It was that kind of job; one that demanded attention and gave some satisfactions, but also allowed for a measure of distraction, the kind of job where the level of focus required to do it well was significantly less than that available to the average teenager.  Therefore it was the kind of job where you could both work and think, and think I did, as I swung the mop in its long arc; I thought with the same power and directness that I applied to the long metal pole I used to grind off the day’s gum and grime and goo.  I thought about the many things that will occupy the occasional sixteen-year-old’s mind; I thought girls, of course, but I also thought about time and destiny and existence and death. I thought about freedom and randomness and purpose.  And, most of all, I thought about my favorite topic, “order in the universe.”  What I meant by this last is hard, was hard even then, to say.  “Order in the universe” had something to do with the general coherence of things, with the implicit presence of a sacred something somewhere, with the possibility, and perhaps even the necessity, of compassion in this world. Whatever it meant, it meant a lot.

The fact that my passionate pursuit of this meaning might have something to do with the fact that I – like so many of my friends and classmates – left a violent and abusive home to go to school or work each day did not even remotely occur to me, for the purity of sixteen year-old thought is not to be sundered by the second hand tripe of sociology.  Escaping from a difficult reality into books, I had read Sartre, Nietzsche, Marx – not very much, and not with much comprehension, but enough to fill me with the essence of their spirit, with Sartre’s heartfelt pessimism, with Nietzsche’s zany passion, with Marx’s ascetic intellectual rebellion. My thinking stewed in their thick juices as I swung my mop.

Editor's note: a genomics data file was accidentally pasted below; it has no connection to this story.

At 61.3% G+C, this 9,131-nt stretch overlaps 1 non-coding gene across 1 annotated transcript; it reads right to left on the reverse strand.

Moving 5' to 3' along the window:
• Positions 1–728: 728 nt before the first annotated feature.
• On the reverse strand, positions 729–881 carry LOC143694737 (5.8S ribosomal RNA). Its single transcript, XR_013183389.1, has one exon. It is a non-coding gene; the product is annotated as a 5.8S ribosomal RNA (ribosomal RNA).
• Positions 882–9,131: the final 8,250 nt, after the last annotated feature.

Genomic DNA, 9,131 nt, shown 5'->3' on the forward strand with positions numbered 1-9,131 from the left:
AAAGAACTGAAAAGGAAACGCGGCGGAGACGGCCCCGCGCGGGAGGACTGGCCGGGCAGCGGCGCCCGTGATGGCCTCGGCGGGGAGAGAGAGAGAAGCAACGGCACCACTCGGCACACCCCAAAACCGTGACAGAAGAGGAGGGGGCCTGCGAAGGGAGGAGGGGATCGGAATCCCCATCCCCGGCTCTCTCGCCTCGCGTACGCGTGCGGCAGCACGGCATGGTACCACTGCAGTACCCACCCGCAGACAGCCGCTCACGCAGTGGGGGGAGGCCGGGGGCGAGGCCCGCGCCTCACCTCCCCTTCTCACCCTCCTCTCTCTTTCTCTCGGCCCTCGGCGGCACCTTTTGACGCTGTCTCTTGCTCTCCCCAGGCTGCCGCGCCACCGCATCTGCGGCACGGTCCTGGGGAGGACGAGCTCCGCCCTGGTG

Time, freedom, death, order in the universe, I thought and thought as I maneuvered the mop into corners and behind stall doors, sweat dripping to the shining floor as I threw myself into mental and physical labor.  Order in the universe, I thought – what does it mean?  Is it possible?  Is there a purpose, a god, a theme for this song of sadness?  Is there somewhere a mother, a father, a harmony restored to this imbalance?  Can I, as limited and frail as I am, be a part of all this, or must I leave, must I separate myself and remain utterly alone?

My spirit, my heart, asked these questions of the universe, of the world, as I pushed before me my bucket of suds.  I clattered down the long silent hallways, poling the rolling bucket like some lost and landlocked gondolier, asking once more, again, order in the universe, is there a place where I can live?